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I’ve never made a secret that Ciaran Hinds is my favorite of the actors who have portrayed an Austen hero. I have also cringed when I thought he took a scene w-a-y over the top acting wise. Well, Hinds has redeemed himself with The Eclipse.
The Eclipse is a ghost story that doesn’t focus on ghosts. That’s why I thought it would be a good movie for those of us that don’t care about Halloween. It’s a bit of the spirit of the season without really being so.
The story centers on Michael Farr. A father, teacher, closet writer, and recent widower who has started to see and hear strange things around the house. One of the things I liked about the story was that this is the story of a family learning to live with the loss of its mother. But, the dad hasn’t crawled into a bottle, the 14 year-old daughter is not shoving a needle in her arm, and the 11 year-old has not gone Goth. They are just a middle-class Irish family learning to cope.
The background of the story is a writer’s conference that Michael has taken part in for over ten years. He is tasked with driving author Lena Morrelle, played by Iben Hjejle. She has written a popular book featuring ghosts, but is afraid of the dark, and has trouble working door keys. (I like her because I’ve slept my fair share of nights with the lights on and I never seem to put a key in its lock correctly.) She and Michael connect on an intellectual level first and eventually on a more personal one.
The third interesting element of the story is the American writer, Nicholas Holden (Aidan Quinn) who despite having a wife, is pursuing Lena romantically. One scene worth seeing is a fist fight between Quinn and Hinds. Two middle-aged guys wrasslin’ is always a treat to see! 😉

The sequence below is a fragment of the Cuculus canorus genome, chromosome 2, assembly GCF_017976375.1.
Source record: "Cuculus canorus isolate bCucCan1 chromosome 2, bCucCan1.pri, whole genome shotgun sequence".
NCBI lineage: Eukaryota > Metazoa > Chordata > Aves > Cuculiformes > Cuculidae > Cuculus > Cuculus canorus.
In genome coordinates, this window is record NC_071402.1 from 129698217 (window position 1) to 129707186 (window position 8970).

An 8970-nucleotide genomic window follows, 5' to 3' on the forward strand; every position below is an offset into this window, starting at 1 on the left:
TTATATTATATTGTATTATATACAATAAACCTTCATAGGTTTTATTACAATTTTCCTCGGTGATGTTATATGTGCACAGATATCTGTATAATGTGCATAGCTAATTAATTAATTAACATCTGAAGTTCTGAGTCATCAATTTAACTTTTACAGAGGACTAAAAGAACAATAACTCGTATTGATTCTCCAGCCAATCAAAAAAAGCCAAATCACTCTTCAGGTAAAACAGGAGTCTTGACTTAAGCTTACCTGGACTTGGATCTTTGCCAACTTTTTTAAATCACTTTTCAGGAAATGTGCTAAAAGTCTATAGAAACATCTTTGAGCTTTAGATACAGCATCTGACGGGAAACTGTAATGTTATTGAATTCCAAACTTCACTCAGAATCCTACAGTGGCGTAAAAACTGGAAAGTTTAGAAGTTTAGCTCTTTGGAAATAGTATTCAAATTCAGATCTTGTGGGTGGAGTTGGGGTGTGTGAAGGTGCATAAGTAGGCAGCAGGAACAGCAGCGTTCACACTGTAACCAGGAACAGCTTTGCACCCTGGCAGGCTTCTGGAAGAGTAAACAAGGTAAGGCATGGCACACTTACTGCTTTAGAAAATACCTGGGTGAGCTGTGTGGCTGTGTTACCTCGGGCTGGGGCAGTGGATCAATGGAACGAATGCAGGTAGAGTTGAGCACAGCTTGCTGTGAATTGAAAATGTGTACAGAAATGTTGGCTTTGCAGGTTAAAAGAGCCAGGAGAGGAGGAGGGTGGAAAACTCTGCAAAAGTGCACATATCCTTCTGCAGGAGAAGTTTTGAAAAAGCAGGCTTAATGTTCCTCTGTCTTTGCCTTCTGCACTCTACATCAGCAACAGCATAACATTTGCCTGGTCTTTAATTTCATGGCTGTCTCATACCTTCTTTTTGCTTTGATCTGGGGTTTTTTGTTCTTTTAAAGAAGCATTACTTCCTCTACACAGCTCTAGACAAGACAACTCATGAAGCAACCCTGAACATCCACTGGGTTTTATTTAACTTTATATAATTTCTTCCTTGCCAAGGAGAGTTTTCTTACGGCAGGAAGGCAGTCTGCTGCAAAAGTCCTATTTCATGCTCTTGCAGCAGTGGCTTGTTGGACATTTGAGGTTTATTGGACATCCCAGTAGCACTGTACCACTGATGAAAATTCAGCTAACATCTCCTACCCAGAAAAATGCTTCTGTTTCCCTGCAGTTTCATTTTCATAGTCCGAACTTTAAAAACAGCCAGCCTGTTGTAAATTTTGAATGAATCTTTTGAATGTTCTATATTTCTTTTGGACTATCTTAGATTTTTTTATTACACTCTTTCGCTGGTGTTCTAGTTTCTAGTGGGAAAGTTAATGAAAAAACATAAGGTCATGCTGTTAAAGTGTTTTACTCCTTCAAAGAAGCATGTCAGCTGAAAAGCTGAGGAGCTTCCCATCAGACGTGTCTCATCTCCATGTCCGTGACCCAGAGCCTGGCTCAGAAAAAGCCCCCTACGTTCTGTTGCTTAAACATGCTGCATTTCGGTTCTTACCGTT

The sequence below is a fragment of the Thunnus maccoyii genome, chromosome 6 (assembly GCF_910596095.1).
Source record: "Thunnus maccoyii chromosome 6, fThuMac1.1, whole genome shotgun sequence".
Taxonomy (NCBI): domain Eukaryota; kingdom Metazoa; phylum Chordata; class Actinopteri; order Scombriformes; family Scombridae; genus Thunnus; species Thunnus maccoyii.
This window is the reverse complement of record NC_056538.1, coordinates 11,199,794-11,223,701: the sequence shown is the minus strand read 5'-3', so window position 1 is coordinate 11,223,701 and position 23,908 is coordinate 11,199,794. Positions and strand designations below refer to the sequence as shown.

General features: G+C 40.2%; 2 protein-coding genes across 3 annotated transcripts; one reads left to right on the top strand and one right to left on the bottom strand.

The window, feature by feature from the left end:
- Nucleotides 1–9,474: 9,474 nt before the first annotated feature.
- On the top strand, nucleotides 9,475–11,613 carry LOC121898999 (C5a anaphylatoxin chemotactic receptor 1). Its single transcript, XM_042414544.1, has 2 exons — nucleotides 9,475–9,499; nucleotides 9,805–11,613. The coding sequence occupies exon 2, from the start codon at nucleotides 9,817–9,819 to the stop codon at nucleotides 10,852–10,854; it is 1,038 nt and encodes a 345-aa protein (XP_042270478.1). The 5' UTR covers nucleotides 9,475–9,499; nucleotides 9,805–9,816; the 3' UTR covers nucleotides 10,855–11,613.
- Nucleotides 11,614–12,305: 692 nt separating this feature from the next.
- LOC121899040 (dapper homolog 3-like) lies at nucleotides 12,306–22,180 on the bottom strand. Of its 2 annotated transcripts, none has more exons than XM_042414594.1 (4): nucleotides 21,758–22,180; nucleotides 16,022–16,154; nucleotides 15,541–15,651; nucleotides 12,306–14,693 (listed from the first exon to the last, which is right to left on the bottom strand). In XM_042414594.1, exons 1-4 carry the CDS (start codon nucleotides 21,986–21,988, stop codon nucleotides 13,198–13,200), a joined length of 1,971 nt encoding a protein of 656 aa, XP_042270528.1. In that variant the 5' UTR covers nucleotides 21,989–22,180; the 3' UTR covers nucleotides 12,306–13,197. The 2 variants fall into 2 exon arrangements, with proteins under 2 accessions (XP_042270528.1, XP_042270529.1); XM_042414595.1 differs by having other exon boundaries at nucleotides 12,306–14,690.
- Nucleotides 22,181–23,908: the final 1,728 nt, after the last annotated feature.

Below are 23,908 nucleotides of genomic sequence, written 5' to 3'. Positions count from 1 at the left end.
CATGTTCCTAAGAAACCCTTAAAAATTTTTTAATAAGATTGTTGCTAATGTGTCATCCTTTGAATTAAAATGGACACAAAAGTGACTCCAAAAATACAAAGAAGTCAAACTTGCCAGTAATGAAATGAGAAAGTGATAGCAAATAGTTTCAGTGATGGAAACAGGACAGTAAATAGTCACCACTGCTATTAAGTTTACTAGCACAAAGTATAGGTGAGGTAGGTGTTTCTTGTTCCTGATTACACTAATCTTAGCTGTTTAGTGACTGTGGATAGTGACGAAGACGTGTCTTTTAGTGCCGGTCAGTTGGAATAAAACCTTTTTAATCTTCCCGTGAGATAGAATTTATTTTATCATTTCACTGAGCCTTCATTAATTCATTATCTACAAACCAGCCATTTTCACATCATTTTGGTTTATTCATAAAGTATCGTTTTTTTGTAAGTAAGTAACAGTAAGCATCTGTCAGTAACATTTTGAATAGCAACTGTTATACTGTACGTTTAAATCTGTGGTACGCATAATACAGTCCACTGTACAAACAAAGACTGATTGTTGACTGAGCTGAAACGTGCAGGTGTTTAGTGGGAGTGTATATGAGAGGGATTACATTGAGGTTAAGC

A location used in the movie The Eclipse
The scenery in The Eclipse is beautiful. The town of Cobh (pronounced kohv) is on the southern coast of Ireland and fits wonderfully the languid pace of the film.
Again, I have said in the past that Ciaran Hinds can overact dreadfully, but in this film where he has quite a few opportunities to chew the scenery, he handles himself with great control, making you sympathize with the character rather than wonder what was on his mind!
I found a used copy from Hastings for under $5 including S&H, so think about watching The Eclipse.
Fair warning: This is an Irish film and there is a fair amount of effing this and effing that. And the Lord’s name gets a workout. It’s rated R but that must be for the language as everyone stays clothed and there’s not anything in the way of lewd behavior. Ah, there is a bloody suicide but it’s the aftermath and not the actual event.
Take care–Susan Kaye